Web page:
NEWS

SKI JUMPING:
Jan. 19
FIS Ski Jumping World Cup, Zao, JPN – Women’s HS102 Individual 3:00am ET – olympicchannel.com
FIS Ski Jumping World Cup, Zao, JPN – Women’s HS102 Individual 10:00am ET – Olympic Channel TV (same day delay)

Jan. 20
FIS Ski Jumping World Cup, Zao, JPN – Women’s HS102 Team 3:00am ET – olympicchannel.com
FIS Ski Jumping World Cup, Zao, JPN – Women’s HS102 Team 9:30am ET – Olympic Channel TV (same day delay)

Jan. 21
FIS Ski Jumping World Cup, Zao, JPN – Women’s HS102 Individual 2:00am ET – olympicchannel.com
FIS Ski Jumping World Cup, Zao, JPN – Women’s HS102 Individual 9:30am ET – Olympic Channel TV (same day delay)

NORDIC COMBINED:
Jan. 20
FIS Nordic Combined World Cup, Chau- Neuve, FRA – Men’s HS118 Individual 4:30am ET – olympicchannel.com
FIS Nordic Combined World Cup, Chaux-Neuve, FRA – Men’s 10K Individual 6:30am ET – olympicchannel.com

Jan. 21
FIS Nordic Combined World Cup, Chaux-Neuve, FRA – Men’s HS118 Team 6:45am ET – olympicchannel.com

FIS Nordic Combined World Cup, Chaux-Neuve, FRA – Men’s 4X5K Team 9:00am ET – olympicchannel.com

*As of now, there is no watch schedule for Ski Flying World Championships in Oberstdorf, GER. We will update the schedule if we find a reliable streaming site.

Go USA Nordic!

Jaybird to Power USA Nordic Ski Teams with Music in their Quest for Gold

 

PARK CITY, Utah   Jan. 17, 2018 Sports audio and technology pioneer, Jaybird announced today a partnership with USA Nordic, the national leadership organization of ski jumping and Nordic combined in the United States. In addition to stewarding the Nordic jumping sports, USA Nordic oversees and provides resources to the USA elite squads pursuing their World Cup and Olympic dreams in the Nordic combined and ski jumping events. Through this agreement, Jaybird will support the national and junior national teams as they prepare for the World Cup and 2018 Winter Games and throughout the year by bringing music, innovation and motivation to the team.

Jaybird and USA Nordic are focused on their quest to be the best in the world while also growing the sports in the United States, developing training best practices and supporting athletes as they transition from competition to career. The team will also provide feedback to Jaybird that will be used to fuel future innovation to help athletes perform at their peak through music, with a focus on running and other aerobic training activities.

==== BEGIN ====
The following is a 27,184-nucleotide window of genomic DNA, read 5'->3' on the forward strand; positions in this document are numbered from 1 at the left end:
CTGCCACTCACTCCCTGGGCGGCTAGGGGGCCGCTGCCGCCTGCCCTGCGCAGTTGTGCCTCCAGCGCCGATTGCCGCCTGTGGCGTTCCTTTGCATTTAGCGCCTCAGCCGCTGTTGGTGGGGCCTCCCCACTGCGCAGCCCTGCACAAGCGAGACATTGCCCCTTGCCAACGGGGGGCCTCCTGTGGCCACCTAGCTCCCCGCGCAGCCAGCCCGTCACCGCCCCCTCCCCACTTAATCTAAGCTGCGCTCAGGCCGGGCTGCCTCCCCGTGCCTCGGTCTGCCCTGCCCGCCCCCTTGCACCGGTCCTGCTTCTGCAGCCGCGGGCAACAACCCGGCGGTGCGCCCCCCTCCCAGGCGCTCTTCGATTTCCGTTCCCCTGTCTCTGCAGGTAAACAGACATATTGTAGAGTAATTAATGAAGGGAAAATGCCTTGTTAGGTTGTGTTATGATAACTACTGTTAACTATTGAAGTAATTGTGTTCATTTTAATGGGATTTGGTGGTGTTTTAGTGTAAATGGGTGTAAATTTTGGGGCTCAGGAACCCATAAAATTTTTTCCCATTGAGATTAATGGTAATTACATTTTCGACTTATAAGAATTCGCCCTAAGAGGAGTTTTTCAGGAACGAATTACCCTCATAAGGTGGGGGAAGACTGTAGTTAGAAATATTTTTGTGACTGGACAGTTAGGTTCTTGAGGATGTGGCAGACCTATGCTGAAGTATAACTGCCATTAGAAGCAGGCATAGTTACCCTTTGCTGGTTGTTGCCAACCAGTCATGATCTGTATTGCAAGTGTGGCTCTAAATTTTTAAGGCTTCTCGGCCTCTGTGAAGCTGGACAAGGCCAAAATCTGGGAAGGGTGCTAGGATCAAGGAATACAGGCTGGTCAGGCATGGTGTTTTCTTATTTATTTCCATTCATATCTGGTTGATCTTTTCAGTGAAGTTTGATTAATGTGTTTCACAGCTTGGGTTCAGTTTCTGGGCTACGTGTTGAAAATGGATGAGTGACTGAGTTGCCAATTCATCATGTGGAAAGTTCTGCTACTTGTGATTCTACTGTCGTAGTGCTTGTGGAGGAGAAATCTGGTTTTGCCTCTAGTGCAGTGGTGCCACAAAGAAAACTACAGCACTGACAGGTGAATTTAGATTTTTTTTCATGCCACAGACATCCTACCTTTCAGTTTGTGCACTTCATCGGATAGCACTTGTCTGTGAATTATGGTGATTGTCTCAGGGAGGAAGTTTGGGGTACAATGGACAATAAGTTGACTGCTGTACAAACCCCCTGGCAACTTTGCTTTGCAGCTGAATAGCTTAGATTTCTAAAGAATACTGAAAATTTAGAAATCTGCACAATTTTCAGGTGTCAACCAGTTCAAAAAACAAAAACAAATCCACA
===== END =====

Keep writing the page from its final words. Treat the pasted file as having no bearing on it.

Tweet now: .@Jaybirdsport teams up with @usanordic ahead of 2018 Winter Games to power their passion: https://jaybird.co/USANordic

“Nordic ski jumping and Nordic combined are two of the most mentally and physically challenging sports of all the Winter Olympic disciplines,” said Jamie Parker, president and CEO at Jaybird. “Athletes train for years to earn a position to represent their country and music is a key component for their training and pre-competition mental preparation. Our goal is to help the team to be the best on the world stage through music and technology. As athletes ourselves, Jaybird is proud to support this Park City-based organization that trains right in our backyard.”

USA Nordic is the overarching Nordic ski jumping and Nordic combined organization focused on team training and overall development of the sport in the United States.

“All of our athletes use music to get in the zone before they have to compete,” said Billy Demong, executive director of USA Nordic Sport, 2009 World Champion and America’s first Olympic gold medalist in Nordic skiing. “The right tunes can help take the anxiety away and allow them to focus on their performance during big moments. Teaming up with Jaybird is a great way for us to support our team, as well as athletes of all types, as we help Jaybird test and research new products and innovations.”

“I spend hours on the trails around Park City, running and biking in the summer, and exploring  the mountains on skis in the winter to get ready for my second Olympic Games,” said Bryan Fletcher, USA Nordic combined skier and the first American ski and snowboard athlete to officially confirm Olympic berth for 2018, winning the US Olympic Team Trials in Park City, Utah on December 30th. “To keep myself motivated during these long stretches, I always turn to music. The Jaybird RUN truly wireless headphones fit my ears perfectly so I can stay in the zone longer and train harder.”